INDIO, Calilf. -

A former student is the latest to sue a teacher convicted of molesting several girls while working at Gerald Ford Elementary School. In court documents filed Wednesday by Attorney Mark Garagos, it alleges that the young plaintiff was sexually assaulted in the classroom by her 4th grade teacher, Robert Keith Bryan during the 2009 and 2010 school year. 

Read the entire court document

This is the third suit brought against Bryan and the Desert Sands Unified School District, one of which has already been settled for $650,000.

The suit also claims that principal Theresa Kachiroubas acted with reckless disregard for the safety of students by not properly supervising Bryan and allowing him to be alone with female students.

Former teacher sentenced to nine years in state prison for molesting eight students (July 14):

A former Indian Wells elementary school teacher who admitted molesting eight of his students was sentenced Friday to nine years in state prison.

Robert Keith Bryan, 64, pleaded guilty in May to four of 12 felony counts of lewd acts on a child that had been filed against him in 2012, along with four of five misdemeanor counts of molesting a child.

The Palm Desert resident, who taught fourth-graders at Gerald R. Ford Elementary School, admitted guilt on the day his jury trial was set to proceed at the Larson Justice Center in Indio.

A 10-year-old girl was the first to allege that Bryan touched her private parts over her clothes while she was in his classroom during the 2011- 12 school year.

According to Riverside County Sheriff's Investigator Michael Gaunt, seven other female students also told authorities Bryan ``touched their bodies in a manner that made them feel `uncomfortable' or `weird,''' such as patting them on the buttocks and stomachs or rubbing their lower backs.

Bryan had inappropriate conduct allegations lodged against him dating back years. The educator was suspected of committing a lewd act in 1992 but wasn't charged because of a lack of evidence, according to the investigator.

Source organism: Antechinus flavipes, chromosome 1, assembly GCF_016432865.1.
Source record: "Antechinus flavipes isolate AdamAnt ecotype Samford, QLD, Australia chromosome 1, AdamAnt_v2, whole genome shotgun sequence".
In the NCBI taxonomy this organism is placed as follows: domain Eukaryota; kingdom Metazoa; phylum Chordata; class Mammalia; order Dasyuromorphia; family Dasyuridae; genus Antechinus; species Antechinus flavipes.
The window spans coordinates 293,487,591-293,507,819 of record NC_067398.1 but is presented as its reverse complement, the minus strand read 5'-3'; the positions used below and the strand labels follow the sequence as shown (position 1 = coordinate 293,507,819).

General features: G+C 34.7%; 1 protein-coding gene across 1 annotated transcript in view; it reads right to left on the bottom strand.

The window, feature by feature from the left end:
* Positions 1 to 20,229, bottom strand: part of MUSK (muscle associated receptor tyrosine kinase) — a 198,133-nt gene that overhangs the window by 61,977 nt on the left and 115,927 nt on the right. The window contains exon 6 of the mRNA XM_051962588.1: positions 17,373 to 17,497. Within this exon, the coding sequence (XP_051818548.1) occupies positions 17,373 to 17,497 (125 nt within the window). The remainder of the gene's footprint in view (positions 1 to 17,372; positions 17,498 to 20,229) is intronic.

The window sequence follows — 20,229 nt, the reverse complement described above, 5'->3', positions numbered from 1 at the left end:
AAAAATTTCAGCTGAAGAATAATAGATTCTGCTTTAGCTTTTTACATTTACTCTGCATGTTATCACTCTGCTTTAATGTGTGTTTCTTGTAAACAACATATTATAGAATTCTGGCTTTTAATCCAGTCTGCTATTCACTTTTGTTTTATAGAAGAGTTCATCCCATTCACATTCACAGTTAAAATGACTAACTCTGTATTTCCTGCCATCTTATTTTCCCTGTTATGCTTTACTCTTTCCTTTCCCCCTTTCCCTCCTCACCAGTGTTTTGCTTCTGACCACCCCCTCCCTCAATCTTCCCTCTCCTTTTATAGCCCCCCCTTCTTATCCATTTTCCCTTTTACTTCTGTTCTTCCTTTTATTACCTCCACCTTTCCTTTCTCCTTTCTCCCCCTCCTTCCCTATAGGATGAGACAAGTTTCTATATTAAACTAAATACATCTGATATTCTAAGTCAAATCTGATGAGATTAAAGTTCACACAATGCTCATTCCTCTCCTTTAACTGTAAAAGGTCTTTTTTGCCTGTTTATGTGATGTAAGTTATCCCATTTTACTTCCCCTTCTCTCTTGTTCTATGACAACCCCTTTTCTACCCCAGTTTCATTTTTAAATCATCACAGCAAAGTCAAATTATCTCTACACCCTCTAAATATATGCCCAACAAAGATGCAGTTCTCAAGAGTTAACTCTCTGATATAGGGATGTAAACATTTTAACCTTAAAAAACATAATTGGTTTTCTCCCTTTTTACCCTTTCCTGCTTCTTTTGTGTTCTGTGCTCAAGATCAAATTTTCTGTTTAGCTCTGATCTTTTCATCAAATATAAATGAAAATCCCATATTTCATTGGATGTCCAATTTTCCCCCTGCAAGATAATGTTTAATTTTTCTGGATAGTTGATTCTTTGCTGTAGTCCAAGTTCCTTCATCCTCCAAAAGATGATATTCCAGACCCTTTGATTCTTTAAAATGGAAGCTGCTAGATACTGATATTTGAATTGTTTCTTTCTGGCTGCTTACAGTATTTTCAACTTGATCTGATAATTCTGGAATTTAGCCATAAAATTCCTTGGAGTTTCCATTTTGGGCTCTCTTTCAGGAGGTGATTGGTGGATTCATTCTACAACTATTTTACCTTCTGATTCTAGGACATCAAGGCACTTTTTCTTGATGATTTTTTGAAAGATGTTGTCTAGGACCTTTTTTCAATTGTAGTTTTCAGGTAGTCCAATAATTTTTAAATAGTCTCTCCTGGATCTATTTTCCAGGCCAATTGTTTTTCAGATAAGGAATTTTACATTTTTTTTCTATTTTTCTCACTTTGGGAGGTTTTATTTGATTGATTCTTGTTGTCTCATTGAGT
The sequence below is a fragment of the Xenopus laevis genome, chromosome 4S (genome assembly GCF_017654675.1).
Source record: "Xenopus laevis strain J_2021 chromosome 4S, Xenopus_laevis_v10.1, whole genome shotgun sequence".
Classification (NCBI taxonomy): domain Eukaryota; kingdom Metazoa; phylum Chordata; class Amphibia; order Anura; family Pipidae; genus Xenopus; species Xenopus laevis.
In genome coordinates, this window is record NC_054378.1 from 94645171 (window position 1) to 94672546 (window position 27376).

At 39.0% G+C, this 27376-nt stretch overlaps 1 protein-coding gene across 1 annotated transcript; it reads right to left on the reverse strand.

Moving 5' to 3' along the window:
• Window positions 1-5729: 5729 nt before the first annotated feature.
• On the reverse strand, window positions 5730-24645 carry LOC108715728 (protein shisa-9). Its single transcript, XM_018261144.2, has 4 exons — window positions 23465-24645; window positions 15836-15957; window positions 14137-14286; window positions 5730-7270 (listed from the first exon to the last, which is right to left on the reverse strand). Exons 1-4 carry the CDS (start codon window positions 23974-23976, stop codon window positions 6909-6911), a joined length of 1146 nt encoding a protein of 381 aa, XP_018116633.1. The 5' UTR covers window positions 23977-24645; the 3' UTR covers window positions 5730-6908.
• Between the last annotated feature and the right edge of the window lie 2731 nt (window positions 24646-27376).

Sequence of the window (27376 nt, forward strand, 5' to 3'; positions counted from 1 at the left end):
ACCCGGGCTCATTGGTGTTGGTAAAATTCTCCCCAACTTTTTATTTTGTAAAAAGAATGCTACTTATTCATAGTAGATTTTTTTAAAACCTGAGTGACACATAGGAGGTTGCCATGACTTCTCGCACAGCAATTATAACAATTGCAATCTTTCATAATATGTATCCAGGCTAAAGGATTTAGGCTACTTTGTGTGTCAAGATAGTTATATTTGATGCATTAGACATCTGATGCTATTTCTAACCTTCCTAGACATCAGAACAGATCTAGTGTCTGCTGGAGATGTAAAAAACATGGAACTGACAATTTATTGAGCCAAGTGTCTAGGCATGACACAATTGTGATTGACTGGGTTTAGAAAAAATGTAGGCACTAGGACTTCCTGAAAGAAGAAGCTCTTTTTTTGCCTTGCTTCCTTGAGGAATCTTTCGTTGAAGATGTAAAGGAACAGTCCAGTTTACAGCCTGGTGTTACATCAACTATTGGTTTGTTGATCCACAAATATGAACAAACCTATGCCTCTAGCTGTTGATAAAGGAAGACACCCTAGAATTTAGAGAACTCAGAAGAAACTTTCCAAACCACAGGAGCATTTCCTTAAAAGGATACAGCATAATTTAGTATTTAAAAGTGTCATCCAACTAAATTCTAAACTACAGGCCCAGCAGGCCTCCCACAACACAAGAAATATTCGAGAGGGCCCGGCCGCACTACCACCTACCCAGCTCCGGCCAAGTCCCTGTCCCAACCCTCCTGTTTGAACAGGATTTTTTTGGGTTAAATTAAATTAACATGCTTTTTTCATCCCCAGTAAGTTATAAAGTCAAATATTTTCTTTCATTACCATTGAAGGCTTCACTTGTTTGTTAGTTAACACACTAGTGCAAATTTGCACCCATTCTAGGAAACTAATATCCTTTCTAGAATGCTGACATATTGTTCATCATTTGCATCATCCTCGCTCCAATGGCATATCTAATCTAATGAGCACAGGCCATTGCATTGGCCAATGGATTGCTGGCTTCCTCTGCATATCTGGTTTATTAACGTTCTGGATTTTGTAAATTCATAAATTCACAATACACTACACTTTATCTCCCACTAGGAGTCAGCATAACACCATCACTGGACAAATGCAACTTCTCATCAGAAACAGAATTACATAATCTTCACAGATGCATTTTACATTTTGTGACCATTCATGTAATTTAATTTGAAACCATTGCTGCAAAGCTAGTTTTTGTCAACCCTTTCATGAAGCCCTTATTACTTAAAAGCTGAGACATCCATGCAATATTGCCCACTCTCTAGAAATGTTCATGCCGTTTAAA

In 1994, Bryan was suspended from the school district without pay for inappropriately rubbing a female student's back, and was told by the school's principal that he had to stop touching students and not be alone with one pupil or he might face disciplinary action, according to Gaunt.

When authorities served a search warrant at Bryan's classroom in July 2012, they found a photo of a topless girl that had been downloaded four times on his computer and several other ``suggestive'' images of girls, Gaunt said.

The computer contained ``several thousand'' images of children, according to the investigator.

Students in Bryan's class during the school year claimed he took ``numerous'' photos and videos of them during school hours, according to Gaunt.

Paul Wallin, Bryan's attorney at the time of his arrest, said then that the educator ``vehemently'' denied the allegations and had ``been an outstanding educator for over 30 years.'' He said Bryan had ``never been convicted of any criminal offense in his entire life, and has been a local homeowner for 26 years. He has taught thousands of students over these almost three decades.''

Bryan started working for the Desert Sands Unified School District in 1986 and retired from the district in August 2012.

A lawsuit filed in January 2013 on behalf of two victims against the school district, Gerald R. Ford Elementary's principal and Bryan alleged he was ``known to engage in inappropriate touching and other lewd conduct'' but was allowed ``to continue teaching and remain unsupervised with young female students.''

In January, the district agreed to pay $650,000 to one of the two girls, according to plaintiff's attorney Ben Meiselas.

``Of course, there is nothing that will undo the torment caused to our client,'' he said then. ``However, this resolution was a significant result for her and her family who have fought admirably for the past three years.''

A spokeswoman said the DSUSD, at the recommendation of legal counsel, agreed to the financial settlement as a trial would be ``an emotionally and financially difficult process, especially for the family.''